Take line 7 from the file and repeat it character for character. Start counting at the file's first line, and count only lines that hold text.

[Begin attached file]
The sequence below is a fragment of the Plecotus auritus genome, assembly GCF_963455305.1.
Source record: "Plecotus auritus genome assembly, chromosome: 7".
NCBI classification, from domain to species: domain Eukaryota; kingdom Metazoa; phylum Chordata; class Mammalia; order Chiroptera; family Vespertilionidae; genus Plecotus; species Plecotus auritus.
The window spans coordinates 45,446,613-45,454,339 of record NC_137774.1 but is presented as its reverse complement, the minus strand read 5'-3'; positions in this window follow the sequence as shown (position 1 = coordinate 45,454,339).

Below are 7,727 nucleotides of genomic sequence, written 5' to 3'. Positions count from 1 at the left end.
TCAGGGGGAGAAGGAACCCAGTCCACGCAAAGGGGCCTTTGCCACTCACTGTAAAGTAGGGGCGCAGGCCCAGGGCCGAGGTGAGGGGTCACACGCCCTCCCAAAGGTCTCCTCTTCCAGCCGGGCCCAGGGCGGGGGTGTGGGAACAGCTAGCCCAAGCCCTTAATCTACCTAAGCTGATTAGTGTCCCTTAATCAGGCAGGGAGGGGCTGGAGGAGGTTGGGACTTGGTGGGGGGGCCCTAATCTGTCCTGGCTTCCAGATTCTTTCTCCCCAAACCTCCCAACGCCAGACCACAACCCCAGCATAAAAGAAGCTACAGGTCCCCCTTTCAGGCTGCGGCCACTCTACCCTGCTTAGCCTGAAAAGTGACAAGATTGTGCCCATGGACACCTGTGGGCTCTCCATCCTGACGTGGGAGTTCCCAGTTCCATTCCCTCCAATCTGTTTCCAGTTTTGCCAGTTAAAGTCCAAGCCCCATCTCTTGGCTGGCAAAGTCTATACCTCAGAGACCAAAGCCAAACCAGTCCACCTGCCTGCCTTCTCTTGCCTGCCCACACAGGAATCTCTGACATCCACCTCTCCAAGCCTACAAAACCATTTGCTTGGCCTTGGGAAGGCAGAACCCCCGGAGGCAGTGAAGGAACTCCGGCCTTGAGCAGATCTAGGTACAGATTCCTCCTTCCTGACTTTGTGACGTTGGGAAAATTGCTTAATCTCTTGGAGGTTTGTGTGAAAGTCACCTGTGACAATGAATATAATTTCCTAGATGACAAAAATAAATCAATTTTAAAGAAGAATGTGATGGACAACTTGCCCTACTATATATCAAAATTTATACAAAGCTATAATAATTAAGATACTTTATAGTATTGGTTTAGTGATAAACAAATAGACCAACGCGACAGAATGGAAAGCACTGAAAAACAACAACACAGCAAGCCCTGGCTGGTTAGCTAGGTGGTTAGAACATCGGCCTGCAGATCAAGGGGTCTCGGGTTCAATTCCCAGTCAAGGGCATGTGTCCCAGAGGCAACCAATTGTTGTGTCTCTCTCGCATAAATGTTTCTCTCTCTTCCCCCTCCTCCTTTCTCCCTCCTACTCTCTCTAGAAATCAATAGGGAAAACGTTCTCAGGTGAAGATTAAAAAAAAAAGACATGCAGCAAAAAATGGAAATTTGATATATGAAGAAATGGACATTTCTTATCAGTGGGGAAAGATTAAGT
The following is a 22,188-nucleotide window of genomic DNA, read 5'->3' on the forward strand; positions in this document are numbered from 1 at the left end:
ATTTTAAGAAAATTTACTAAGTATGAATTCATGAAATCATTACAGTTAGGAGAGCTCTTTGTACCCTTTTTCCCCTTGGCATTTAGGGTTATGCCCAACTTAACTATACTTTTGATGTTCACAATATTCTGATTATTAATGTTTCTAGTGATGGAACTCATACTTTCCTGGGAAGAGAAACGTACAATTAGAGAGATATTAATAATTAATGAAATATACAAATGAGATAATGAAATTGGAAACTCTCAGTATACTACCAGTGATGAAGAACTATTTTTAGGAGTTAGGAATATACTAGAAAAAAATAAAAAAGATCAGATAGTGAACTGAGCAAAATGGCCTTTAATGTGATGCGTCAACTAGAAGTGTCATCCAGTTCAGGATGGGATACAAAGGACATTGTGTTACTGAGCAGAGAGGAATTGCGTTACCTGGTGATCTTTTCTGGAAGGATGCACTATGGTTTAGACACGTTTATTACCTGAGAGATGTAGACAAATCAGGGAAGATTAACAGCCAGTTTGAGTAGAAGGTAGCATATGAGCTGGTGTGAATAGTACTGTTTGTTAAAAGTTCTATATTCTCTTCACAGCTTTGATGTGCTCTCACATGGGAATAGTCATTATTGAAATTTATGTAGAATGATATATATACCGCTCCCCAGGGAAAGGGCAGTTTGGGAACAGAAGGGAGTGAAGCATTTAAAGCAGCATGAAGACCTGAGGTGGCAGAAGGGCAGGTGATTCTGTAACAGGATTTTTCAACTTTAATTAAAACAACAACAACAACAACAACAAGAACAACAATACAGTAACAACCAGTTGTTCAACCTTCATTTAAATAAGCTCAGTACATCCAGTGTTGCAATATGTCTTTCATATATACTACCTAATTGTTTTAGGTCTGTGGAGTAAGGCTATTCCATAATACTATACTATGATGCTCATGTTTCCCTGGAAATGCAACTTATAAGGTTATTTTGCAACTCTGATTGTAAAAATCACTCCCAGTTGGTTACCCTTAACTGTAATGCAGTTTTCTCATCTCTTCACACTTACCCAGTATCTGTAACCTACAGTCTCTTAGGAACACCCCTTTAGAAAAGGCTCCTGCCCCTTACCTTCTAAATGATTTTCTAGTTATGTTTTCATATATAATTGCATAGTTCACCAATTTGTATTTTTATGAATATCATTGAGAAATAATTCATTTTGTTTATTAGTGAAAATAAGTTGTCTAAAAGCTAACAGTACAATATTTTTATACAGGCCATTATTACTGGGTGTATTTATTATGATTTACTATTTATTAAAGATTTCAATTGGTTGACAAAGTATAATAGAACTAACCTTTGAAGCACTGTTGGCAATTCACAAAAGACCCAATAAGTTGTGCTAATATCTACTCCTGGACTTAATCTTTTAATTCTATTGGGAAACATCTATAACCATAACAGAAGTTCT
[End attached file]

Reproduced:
The following is a 22,188-nucleotide window of genomic DNA, read 5'->3' on the forward strand; positions in this document are numbered from 1 at the left end: